HISTORIC VENICE (Sarasota County)
NO LONGER A RAILROAD
For more information on Venice - visit:
THE CITY OF VENICE, FLORIDA; VENICE CHAMBER OF COMMERCE; and VENICE HISTORICAL SOCIETY
The area north of Venice
Bay was settled by the 1860's by
homesteaders like Jesse Knight, a Methodist preacher from Georgia, and was known as Horse
and Chaise. In 1882 chemist Frank Higel, who once
lived in Venice, Italy, arrived and promoted the
region to Northerners like lawyer Joseph H. Lord and Lord's friend Mrs. Potter
Palmer whose purchase of thousands of acres influenced area development for
In 1925 the Brotherhood of Locomotive
Engineers obtained 50,000 acres from surgeon Dr. Fred Albee,
and hired Boston
architect John Nolen to design a farming and retirement city, complete
with resort hotels, wide avenues, a residential area (Gulf View), and waterways.
WHERE TO START: EXIT
BUSINESS US41 and drive East on VENICE AVENUE to downtown area. This area
east to Nokomis Avenue and south to Miami Street was part of Joseph Land's
On your left is the five story ALBERT
BLACKMURN BUILDING(Schoolcraft Building)
(1926), 201 Venice Avenue, a business block which
featured a pharmacy with upstairs apartments. At 229 Venice Avenue is the EL PATIO HOTEL(Valencia
Hotel) (1926), a fine Mediterranean Revival hotel that has greeted winter
tourist and circus people for decades.Stanton Ennes of the Brotherhood of Locomotive
Engineers designed the neat arcade and even a post office.
Also part of this historic commercial block
at 247 Venice is the 1927 HOWARD ELECTRIC
COMPANY BUILDING.One block over is the 1940 ESTES
You willl want to cross the beautiful greenway
northward to the huge complex of buildings on Tampa Avenue.Around the corner at200 North Nassau is the HOTEL VENICE
(1926), built by the George Fuller Company as a three story resort. John Nolen
designed the Northern Italian structure complete with campanile. He hired
Charles Kane of San Francisco's St. Francis
Hotel as first manager. Thomas Edison, Ty Cobb, and William J. Burns stayed here in the Land Boom.
Kentucky Military Institute obtained the place as a student dorm in 1932 and
now it is a 78 room retirement center.
Next door on the wide Center Mall is the SAN MARCO HOTEL
(1927), third of the large Venice
resorts. Designed by Tampan Franklin O. Adams and
constructed by R. W. Wishart,who did the hotels on Davis Islands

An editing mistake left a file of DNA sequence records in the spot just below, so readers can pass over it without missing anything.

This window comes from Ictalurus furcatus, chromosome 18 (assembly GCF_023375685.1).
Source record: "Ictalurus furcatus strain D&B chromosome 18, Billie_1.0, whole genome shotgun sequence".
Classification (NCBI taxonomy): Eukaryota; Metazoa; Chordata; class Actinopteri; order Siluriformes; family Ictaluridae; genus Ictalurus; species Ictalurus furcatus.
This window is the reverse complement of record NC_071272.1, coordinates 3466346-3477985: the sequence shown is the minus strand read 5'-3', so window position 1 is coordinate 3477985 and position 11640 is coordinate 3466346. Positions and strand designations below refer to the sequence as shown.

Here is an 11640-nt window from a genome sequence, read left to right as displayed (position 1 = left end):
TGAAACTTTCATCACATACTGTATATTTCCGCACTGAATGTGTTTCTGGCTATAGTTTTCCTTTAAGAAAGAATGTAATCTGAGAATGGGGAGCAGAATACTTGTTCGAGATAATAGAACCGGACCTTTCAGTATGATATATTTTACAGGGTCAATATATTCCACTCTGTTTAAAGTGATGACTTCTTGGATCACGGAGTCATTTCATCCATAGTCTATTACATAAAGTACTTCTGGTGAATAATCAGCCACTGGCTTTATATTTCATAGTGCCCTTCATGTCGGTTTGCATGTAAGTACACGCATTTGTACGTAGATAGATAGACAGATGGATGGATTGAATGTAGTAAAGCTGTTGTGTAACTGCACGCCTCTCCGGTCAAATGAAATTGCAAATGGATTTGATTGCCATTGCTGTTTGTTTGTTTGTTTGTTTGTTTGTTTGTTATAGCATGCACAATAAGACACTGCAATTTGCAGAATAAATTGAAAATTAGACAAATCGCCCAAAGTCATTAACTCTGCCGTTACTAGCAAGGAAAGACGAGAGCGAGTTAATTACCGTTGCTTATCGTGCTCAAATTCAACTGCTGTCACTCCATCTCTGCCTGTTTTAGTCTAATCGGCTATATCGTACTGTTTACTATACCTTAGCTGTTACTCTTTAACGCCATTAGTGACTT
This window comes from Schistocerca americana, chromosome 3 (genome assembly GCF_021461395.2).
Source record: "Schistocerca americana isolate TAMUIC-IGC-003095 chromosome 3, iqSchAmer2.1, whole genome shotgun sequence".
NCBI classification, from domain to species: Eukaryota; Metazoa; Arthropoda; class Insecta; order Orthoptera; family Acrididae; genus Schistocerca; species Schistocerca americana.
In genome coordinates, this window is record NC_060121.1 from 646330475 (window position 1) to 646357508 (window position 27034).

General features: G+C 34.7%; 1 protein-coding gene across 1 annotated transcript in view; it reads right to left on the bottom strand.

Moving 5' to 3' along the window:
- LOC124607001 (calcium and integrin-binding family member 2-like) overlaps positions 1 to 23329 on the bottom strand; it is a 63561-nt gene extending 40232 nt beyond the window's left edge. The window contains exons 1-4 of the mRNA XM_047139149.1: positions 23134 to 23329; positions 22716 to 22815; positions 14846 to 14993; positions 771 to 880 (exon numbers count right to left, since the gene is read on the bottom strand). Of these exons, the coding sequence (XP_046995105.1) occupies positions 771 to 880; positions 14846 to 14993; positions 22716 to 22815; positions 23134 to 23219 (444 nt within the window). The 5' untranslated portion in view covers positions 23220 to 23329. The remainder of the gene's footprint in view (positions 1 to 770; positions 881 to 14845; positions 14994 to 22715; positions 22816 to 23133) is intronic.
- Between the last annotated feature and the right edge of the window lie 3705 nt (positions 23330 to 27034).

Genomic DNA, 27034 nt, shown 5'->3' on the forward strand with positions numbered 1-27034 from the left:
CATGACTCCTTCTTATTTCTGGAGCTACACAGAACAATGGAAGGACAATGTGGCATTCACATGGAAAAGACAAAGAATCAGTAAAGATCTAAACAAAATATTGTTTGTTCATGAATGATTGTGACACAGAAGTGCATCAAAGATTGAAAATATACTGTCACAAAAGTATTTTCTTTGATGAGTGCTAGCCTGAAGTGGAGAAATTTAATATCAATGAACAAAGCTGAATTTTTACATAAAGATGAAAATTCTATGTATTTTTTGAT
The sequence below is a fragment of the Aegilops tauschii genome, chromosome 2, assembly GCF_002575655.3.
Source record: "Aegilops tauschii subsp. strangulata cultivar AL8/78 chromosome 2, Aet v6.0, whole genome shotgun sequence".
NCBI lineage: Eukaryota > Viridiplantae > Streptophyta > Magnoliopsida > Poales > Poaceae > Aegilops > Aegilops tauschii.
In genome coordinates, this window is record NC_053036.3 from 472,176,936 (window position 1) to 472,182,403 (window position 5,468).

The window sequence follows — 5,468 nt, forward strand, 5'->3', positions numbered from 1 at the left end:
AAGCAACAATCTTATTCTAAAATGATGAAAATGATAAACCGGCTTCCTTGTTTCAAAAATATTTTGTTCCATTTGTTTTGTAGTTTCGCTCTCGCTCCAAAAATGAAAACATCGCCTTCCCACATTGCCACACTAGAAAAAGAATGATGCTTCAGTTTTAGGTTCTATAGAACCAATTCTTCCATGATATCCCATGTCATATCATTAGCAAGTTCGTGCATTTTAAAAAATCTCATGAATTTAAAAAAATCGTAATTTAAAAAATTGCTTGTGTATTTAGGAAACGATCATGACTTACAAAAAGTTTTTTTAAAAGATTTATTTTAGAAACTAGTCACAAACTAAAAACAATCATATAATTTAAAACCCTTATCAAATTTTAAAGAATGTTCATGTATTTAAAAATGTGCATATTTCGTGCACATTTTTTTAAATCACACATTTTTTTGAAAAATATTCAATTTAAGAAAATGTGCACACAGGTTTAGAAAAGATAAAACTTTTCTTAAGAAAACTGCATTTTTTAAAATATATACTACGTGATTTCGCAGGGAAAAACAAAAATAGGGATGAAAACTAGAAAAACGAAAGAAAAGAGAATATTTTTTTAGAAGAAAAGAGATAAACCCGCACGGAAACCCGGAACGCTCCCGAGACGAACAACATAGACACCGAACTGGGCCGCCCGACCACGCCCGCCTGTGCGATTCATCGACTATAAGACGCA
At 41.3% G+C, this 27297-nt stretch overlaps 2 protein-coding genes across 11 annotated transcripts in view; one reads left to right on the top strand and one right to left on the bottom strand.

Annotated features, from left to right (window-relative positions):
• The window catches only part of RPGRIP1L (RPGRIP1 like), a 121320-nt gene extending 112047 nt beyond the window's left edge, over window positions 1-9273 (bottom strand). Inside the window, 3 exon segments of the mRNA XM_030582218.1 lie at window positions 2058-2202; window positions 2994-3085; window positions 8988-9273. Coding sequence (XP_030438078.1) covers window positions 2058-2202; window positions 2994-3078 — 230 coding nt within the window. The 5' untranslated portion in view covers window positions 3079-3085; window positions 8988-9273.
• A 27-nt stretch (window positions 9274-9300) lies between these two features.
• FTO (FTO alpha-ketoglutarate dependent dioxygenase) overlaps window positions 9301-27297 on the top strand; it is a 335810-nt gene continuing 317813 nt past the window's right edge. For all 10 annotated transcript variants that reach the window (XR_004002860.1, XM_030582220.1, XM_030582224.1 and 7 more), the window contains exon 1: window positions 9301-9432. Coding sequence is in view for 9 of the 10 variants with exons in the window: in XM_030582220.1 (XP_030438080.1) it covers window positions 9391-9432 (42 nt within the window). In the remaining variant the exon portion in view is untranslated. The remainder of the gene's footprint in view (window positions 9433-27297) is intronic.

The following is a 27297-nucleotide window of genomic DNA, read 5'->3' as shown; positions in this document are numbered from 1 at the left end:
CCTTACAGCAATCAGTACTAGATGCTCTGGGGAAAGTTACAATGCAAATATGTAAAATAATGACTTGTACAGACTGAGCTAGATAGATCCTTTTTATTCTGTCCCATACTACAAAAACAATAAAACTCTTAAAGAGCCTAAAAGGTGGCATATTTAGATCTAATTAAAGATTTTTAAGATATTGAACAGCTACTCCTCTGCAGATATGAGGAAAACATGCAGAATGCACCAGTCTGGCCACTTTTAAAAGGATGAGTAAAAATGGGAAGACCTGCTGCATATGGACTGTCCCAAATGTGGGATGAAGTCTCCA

Marco was utilized from 1932 to 1970 as the winter home of Kentucky Military
Institute before its condo/shop restoration.
RIGHT ON NOKOMIS, notice at 140 West Tampa Avenue, the VENICE
LITTLE THEATER (1927), a converted garage to movie house, then gym of
K.M.I. This fine drama group started in 1950 in a World War II quonset hut at the airportDRIVE
SOUTH ON NOKOMIS ACROSS VENICE AVENUE. At the right apex of Miami and Ponce de Leon is the (6) HOLLYWOOD
APARTMENTS (BURGUNDY SQUARE), a 1926 two story
Italian Renaissance boom hotel.Two
structures on Miami to note is the 1925 H.N. BUD WINNERS REALTY at 221 Miamiis a neat Mediterranean Revival
with arched windows, and the 1926 L..M. TEAL BUILDINGat 225 West Miami.
Two blocks south on the right are some
indications of Venice's strong cultural
community: THE VENICE LIBRARY, 300 South
Nokomis, with a collection of historical and architectural
materials. Two of the library's benefactors are Rosemary and Walter Farley who
wrote The Black Stallion. Nearby is the Venice Community
Center and the Venice Art League.
TURN RIGHT ON TURN, RIGHT ON PENSACOLA, and LEFT ON VALENCIA to reach Harbor Drive. TURN RIGHT (north) on
HARBOR DRIVE toward downtown.
At 241 South Harbor Drive is the GEORGE
YOUNGBERG HOUSE (1926), the Italian Mediterranean home of the engineer
of the Venice Project, and later Mayor James T. Blalock. At 519 South Harbor is
a wonderful bed and breakfast THE BANYAN HOUSE, a 1926 stucco mansion
built for archaeologist Dr S. M. Thomas.
PASS GRANADA where you'll see the VENICE CITY HALL
(1925), 401 West Venice Avenue, designed byJohn Nolen.
TURN LEFT ON VENICE AVENUE toward the Gulf of Mexico,
passing many 1920's houses. The Avenue ends at Venice Beach
and the VENICE BEACH PAVILION (1963), by David Hamilton.
Off White Cap Circle is the FRANK HIGEL
on Roberts Bay,
named for the Philadelphia publisher who boosted
Venice. The harborside spot has restrooms, picnic tables, and a boating
viewpoint. AT THE TIP OF TARPON CENTER is the popular SOUTH JETTIES PARK
where two acres of huge rocks fill with fishermen and strollers.
Parking is limited but taking a beach visit
is popular. RETURN TO HARBOR DRIVE (see map) and DRIVE
SOUTHWARD if you wish to visit other beach areas. Off Beach Boulevard is GOLDEN BEACH,
famous for its black shark teeth.
If you turn left
on Shore Drive and continue on Airport Avenue, you will see VENICE
AIR FIELD (1939), started by the P.W.A. and later serving as an Army
Air base, complete with 200 German prisoners. At the end was the RINGLING BROTHERS &
BARNUM & BAILEY CIRCUS WINTER HEADQUARTERS now departed.
RETURN TO HARBOR DRIVE
if you wish to travel south past the 700 foot VENICE PIER to CASPERSON
BEACH COUNTY PARK, 113
acres of dunes and palmetto woods. There are full facilities in this park,
named after Finn Casperson who pioneered the Venice
Aviation Club. Popular Sharkey's On The Pier is a good
stop to view the sunset and have food.
OTHER BUILDINGS TO SEE:
TRIANGLE INN (1926), Nassau Street at Pensacola Road, is a two story Italian
Renaissance building designed by Walker and Gillette, with a notable round
turret. The building now houses the City of Venice Archives.
FRANK NIGEL HOUSE, 808 LaGuna Street,
was the last home of the family that founded Horse and Chaise, the original Venice town. 616 LaGuna is a fine Boom Time Spanish-Mediterranean home.